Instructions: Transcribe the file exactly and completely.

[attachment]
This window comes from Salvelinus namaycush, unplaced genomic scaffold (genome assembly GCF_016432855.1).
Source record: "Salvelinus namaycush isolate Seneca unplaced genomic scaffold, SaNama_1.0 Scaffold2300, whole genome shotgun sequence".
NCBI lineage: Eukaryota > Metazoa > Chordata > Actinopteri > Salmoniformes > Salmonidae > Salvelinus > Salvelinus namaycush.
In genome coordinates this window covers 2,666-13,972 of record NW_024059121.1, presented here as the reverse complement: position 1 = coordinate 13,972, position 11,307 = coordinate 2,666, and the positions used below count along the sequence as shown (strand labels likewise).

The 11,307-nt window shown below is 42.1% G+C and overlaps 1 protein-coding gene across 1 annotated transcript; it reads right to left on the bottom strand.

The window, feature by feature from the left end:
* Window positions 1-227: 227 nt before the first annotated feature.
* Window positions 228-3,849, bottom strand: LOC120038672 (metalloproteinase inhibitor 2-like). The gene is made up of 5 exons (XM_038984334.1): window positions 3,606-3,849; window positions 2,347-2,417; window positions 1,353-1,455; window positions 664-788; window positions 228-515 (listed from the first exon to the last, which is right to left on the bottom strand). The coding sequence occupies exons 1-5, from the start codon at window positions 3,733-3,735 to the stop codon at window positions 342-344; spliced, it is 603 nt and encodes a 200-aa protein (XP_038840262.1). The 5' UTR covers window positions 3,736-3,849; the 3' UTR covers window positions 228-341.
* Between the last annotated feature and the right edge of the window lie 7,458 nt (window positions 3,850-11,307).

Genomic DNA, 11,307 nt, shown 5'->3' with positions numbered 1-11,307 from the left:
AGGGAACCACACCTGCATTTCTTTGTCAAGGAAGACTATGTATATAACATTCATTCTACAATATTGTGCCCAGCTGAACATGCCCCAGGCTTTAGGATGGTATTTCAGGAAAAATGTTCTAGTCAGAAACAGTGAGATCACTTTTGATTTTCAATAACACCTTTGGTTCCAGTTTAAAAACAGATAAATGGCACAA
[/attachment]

This window comes from Salvelinus namaycush, unplaced genomic scaffold (genome assembly GCF_016432855.1).
Source record: "Salvelinus namaycush isolate Seneca unplaced genomic scaffold, SaNama_1.0 Scaffold2300, whole genome shotgun sequence".
NCBI lineage: Eukaryota > Metazoa > Chordata > Actinopteri > Salmoniformes > Salmonidae > Salvelinus > Salvelinus namaycush.
In genome coordinates this window covers 2,666-13,972 of record NW_024059121.1, presented here as the reverse complement: position 1 = coordinate 13,972, position 11,307 = coordinate 2,666, and the positions used below count along the sequence as shown (strand labels likewise).

The 11,307-nt window shown below is 42.1% G+C and overlaps 1 protein-coding gene across 1 annotated transcript; it reads right to left on the bottom strand.

The window, feature by feature from the left end:
* Window positions 1-227: 227 nt before the first annotated feature.
* Window positions 228-3,849, bottom strand: LOC120038672 (metalloproteinase inhibitor 2-like). The gene is made up of 5 exons (XM_038984334.1): window positions 3,606-3,849; window positions 2,347-2,417; window positions 1,353-1,455; window positions 664-788; window positions 228-515 (listed from the first exon to the last, which is right to left on the bottom strand). The coding sequence occupies exons 1-5, from the start codon at window positions 3,733-3,735 to the stop codon at window positions 342-344; spliced, it is 603 nt and encodes a 200-aa protein (XP_038840262.1). The 5' UTR covers window positions 3,736-3,849; the 3' UTR covers window positions 228-341.
* Between the last annotated feature and the right edge of the window lie 7,458 nt (window positions 3,850-11,307).

Genomic DNA, 11,307 nt, shown 5'->3' with positions numbered 1-11,307 from the left:
AGGGAACCACACCTGCATTTCTTTGTCAAGGAAGACTATGTATATAACATTCATTCTACAATATTGTGCCCAGCTGAACATGCCCCAGGCTTTAGGATGGTATTTCAGGAAAAATGTTCTAGTCAGAAACAGTGAGATCACTTTTGATTTTCAATAACACCTTTGGTTCCAGTTTAAAAACAGATAAATGGCACAA